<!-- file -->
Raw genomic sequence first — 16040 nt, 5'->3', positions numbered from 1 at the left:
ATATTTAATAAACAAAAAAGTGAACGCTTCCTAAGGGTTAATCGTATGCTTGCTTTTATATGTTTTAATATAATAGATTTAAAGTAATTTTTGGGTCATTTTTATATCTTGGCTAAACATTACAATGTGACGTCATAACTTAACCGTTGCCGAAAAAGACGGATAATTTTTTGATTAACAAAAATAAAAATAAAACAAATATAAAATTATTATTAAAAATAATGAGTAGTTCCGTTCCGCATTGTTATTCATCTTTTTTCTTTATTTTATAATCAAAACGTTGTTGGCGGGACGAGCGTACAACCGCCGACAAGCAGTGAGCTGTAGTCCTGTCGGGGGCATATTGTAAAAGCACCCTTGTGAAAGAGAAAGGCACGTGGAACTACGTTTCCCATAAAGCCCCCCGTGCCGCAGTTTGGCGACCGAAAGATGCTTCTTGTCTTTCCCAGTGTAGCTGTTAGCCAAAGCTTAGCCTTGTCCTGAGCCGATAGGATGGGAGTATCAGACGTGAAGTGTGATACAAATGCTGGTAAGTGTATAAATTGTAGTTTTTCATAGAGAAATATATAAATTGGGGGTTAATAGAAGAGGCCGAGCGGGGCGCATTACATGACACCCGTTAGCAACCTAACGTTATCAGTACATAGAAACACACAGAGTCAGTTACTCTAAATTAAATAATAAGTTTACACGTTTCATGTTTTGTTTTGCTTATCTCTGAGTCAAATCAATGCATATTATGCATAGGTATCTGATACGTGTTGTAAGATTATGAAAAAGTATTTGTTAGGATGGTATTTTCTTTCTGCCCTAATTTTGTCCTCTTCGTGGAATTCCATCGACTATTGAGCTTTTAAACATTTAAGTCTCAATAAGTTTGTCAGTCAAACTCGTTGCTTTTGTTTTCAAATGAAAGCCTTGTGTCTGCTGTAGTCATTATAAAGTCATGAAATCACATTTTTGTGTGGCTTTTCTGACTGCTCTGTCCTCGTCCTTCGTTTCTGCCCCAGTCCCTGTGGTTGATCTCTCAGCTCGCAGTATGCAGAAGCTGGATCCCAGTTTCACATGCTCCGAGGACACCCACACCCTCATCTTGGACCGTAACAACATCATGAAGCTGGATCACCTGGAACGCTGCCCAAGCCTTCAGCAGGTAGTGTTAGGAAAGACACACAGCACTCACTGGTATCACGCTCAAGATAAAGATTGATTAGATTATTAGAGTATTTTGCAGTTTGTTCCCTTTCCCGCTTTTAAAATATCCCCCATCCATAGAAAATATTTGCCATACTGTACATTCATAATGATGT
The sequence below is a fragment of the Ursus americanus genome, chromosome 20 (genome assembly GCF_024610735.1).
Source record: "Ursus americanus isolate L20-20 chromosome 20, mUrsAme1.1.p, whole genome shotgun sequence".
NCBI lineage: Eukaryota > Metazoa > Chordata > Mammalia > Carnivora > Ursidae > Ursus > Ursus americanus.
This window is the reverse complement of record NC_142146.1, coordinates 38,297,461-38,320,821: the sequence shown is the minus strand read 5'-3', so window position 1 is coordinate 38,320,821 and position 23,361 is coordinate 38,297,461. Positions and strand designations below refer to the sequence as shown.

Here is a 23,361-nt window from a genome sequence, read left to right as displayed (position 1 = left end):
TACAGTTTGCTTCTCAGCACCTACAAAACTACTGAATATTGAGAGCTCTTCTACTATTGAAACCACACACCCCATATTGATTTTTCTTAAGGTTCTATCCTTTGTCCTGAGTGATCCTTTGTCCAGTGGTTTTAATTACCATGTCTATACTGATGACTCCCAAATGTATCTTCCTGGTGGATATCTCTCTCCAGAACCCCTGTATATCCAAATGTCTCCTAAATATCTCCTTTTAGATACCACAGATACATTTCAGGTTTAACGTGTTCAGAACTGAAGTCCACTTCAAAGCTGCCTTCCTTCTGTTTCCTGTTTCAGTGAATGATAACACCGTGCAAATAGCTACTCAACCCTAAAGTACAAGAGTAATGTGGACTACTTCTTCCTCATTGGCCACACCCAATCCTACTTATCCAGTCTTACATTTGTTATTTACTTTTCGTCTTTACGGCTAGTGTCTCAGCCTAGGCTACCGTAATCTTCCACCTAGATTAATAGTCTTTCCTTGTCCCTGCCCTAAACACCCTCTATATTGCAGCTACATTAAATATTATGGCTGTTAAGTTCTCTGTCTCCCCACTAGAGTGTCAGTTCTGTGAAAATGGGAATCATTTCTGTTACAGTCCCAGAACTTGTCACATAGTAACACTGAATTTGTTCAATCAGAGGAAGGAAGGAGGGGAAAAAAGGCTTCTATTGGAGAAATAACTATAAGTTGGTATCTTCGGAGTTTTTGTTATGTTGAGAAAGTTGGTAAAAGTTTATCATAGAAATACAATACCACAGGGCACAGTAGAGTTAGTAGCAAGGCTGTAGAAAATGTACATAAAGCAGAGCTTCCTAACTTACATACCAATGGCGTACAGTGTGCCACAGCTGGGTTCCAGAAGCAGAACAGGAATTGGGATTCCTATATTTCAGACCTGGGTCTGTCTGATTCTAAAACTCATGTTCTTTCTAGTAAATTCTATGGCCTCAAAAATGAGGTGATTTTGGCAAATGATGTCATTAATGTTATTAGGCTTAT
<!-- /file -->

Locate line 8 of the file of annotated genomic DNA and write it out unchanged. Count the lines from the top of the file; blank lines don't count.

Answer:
TACAGTTTGCTTCTCAGCACCTACAAAACTACTGAATATTGAGAGCTCTTCTACTATTGAAACCACACACCCCATATTGATTTTTCTTAAGGTTCTATCCTTTGTCCTGAGTGATCCTTTGTCCAGTGGTTTTAATTACCATGTCTATACTGATGACTCCCAAATGTATCTTCCTGGTGGATATCTCTCTCCAGAACCCCTGTATATCCAAATGTCTCCTAAATATCTCCTTTTAGATACCACAGATACATTTCAGGTTTAACGTGTTCAGAACTGAAGTCCACTTCAAAGCTGCCTTCCTTCTGTTTCCTGTTTCAGTGAATGATAACACCGTGCAAATAGCTACTCAACCCTAAAGTACAAGAGTAATGTGGACTACTTCTTCCTCATTGGCCACACCCAATCCTACTTATCCAGTCTTACATTTGTTATTTACTTTTCGTCTTTACGGCTAGTGTCTCAGCCTAGGCTACCGTAATCTTCCACCTAGATTAATAGTCTTTCCTTGTCCCTGCCCTAAACACCCTCTATATTGCAGCTACATTAAATATTATGGCTGTTAAGTTCTCTGTCTCCCCACTAGAGTGTCAGTTCTGTGAAAATGGGAATCATTTCTGTTACAGTCCCAGAACTTGTCACATAGTAACACTGAATTTGTTCAATCAGAGGAAGGAAGGAGGGGAAAAAAGGCTTCTATTGGAGAAATAACTATAAGTTGGTATCTTCGGAGTTTTTGTTATGTTGAGAAAGTTGGTAAAAGTTTATCATAGAAATACAATACCACAGGGCACAGTAGAGTTAGTAGCAAGGCTGTAGAAAATGTACATAAAGCAGAGCTTCCTAACTTACATACCAATGGCGTACAGTGTGCCACAGCTGGGTTCCAGAAGCAGAACAGGAATTGGGATTCCTATATTTCAGACCTGGGTCTGTCTGATTCTAAAACTCATGTTCTTTCTAGTAAATTCTATGGCCTCAAAAATGAGGTGATTTTGGCAAATGATGTCATTAATGTTATTAGGCTTAT